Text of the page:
This sort of managerial horror show is not new, and really not all that different. I am certain all of you know someone whose quality of life was reduced to nil by a person who just did not know how to manage people. Often these folks are accomplished sales people, technical wizards or administrative giants, but when it comes to people they seem to simply lack the good sense to be able to manage.

Many organizations ask departing employees, such as Rick, to do exit interviews, but typically the worst of these organizations do little with them. So I write this not so much for organizations, but for people who manage other people. It is tantamount to torture to work for someone who makes you feel worthless. If you have been privileged by an organization to manage others, please understand the importance of your position. You must realize that the instant you were GIVEN the job, you became immensely important to those people you were selected to manage. From a day-to-day point of view, you may be the MOST important person within the lives of these individuals. They will be hanging on your every word, even words that you believed were said in a "just off the cuff" manner. They are actively recording your smiles, your frowns, your gestures, your concerns. What you drink, eat, and the kind of clothes you like to wear are now a matter of interest to them. They will ask others where you are, what you thought, what you said and how you felt about anything from politics to pole vaulting. And they do all this because when you became their boss, what you thought and felt suddenly became important. Not to the world, the world thinks as little about your opinions as it always did. But to them they are important, and simply understanding this, will make you a better manager.


Products From TGI
Contact [email protected] or call 602-750-7223

Famous Quotes
John Music - "Many managers know how to get things done through people, to turn people into tools, but not how to direct them, inspire them or motivate them. Leadership provides a scenario to the people they're leading. People are willing to work their butts off if you give them an objective, show them how to reach it, and prove that you mean it through action and consistency."

Peter F. Drucker - "Most of what we call management consists of making it difficult for people to get their work done."

Stephen R. Covey - "A cardinal principle of Total Quality escapes too many managers: you cannot continuously improve interdependent systems and processes until you progressively perfect interdependent, interpersonal relationships."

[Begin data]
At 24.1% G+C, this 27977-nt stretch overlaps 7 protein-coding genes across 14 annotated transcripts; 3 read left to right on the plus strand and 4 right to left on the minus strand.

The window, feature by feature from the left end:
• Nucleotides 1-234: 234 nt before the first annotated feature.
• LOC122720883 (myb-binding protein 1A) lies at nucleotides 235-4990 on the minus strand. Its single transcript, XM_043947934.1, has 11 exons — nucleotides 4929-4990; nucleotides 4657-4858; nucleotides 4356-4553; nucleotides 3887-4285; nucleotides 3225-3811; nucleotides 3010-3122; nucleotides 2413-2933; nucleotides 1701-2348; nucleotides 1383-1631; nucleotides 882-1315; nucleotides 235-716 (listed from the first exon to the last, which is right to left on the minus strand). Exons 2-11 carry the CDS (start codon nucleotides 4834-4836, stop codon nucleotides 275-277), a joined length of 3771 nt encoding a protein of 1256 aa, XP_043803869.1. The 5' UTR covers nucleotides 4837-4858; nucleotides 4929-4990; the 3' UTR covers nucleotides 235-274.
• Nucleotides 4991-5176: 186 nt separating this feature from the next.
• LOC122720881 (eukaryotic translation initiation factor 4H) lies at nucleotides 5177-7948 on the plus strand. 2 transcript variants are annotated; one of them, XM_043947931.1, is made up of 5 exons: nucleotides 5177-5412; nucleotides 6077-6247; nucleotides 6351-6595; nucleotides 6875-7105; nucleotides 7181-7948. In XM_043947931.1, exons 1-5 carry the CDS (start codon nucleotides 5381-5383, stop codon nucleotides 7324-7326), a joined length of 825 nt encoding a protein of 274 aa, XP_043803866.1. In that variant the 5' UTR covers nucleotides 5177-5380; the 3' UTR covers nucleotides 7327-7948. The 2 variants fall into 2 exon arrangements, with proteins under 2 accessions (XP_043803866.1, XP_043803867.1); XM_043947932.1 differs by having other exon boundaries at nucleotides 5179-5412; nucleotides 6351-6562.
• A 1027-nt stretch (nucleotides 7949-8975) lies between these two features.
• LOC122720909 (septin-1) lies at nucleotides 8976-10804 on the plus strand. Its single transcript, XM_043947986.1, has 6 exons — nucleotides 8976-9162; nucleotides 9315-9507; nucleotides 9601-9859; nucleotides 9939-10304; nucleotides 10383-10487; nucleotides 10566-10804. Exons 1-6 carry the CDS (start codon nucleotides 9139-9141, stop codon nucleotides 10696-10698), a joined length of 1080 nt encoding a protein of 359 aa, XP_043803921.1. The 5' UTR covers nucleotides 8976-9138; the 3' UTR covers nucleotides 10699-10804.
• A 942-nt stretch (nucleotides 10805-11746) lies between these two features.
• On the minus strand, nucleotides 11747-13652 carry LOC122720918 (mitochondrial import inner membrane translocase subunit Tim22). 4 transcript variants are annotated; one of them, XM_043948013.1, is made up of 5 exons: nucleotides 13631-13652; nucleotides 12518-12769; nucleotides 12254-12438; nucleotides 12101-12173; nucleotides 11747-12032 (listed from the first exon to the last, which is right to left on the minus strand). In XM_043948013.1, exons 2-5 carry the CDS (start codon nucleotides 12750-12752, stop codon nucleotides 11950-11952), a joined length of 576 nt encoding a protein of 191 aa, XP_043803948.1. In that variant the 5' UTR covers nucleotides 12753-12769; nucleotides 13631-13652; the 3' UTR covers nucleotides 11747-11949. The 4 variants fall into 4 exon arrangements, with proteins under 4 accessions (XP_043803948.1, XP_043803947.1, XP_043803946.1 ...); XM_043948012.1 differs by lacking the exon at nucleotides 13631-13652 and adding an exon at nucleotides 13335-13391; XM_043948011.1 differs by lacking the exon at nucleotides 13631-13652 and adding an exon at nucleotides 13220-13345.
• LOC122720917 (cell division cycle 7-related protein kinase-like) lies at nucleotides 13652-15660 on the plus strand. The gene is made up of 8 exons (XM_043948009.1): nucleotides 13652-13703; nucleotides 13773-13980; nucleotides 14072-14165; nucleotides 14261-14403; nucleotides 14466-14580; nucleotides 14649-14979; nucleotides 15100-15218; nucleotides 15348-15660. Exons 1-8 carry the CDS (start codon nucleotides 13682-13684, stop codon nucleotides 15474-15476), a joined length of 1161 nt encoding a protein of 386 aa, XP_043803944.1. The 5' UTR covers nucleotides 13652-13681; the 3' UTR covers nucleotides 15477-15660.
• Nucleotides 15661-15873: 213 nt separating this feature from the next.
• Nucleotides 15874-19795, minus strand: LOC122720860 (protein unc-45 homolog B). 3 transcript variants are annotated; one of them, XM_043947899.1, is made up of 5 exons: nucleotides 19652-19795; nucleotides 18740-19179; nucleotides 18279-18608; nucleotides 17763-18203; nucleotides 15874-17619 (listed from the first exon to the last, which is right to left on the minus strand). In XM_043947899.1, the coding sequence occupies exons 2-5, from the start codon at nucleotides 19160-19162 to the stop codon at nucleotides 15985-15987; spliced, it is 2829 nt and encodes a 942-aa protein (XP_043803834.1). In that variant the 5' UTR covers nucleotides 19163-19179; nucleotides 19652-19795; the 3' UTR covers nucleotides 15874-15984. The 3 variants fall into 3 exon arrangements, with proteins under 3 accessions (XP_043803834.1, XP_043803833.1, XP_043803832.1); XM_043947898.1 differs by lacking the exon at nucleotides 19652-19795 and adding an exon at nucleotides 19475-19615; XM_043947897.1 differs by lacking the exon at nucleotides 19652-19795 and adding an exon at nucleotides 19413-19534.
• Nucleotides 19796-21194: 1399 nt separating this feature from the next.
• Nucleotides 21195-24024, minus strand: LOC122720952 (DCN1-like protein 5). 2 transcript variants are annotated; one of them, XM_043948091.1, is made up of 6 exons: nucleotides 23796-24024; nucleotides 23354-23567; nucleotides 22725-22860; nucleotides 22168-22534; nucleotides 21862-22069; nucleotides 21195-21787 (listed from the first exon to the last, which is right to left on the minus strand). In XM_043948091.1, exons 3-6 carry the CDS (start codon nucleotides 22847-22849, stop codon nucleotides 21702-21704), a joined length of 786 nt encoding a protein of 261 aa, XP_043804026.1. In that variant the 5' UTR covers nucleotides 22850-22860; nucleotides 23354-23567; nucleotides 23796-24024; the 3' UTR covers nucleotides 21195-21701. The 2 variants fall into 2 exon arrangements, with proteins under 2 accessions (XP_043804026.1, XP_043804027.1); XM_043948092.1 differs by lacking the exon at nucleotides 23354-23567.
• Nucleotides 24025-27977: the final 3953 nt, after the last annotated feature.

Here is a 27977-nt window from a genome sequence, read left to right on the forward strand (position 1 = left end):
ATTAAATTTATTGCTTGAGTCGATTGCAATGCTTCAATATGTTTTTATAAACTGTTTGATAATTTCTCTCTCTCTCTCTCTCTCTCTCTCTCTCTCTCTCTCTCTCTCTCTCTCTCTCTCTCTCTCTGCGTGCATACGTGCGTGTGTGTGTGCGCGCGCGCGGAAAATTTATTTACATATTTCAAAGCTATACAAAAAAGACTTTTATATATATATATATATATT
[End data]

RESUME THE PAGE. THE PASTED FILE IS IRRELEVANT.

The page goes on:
Drawing to Learn: Works even if you never learned to draw
We are always looking for creative exercises that will cement learning. One rather easy one is to allow student to draw their understanding. Having students provide a visual representation of what has just been taught will help them to assimilate the learning. It also gives you (the instructor) some insight into the level of understanding that has been achieved. Visual representations might include charts, graphs, diagrams, timelines, maps, cluster maps, sketches, cartoons, expressive drawings, constructions and many other forms.

From Teaching for the Two-Sided Mind a quote from Bob McKim, "Every graphic expression embodies a viewpoint, a single way of looking at reality; by encoding an idea in a variety of graphic languages, the visual thinker represents the idea more completely .every time the thinker changes graphic languages, he submits his ideas to a new set of built-in mental operations."

Visualization is a largely right brain activity, and allows us to combine what we've learned which leads to better conceptual understanding.

Excel TGI Quiz Show Game XF
Quiz Show XFThis Quiz Show game is really loaded! We put every feature we could think of in this one. It's really 4 games in 1 with the ability to change the configurations of the 4 base games to over 40 different game variations. It features Team play with up to 8 teams and as many as 20 players per team. Input your own training questions or download popular business, educational, and trivia Question Sets available FREE for our XF Game purchasers - literally thousands of pre-written questions.

Single User License from $99.99
Read more and buy now


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Training Games Inc.
Gary Trotta, CEO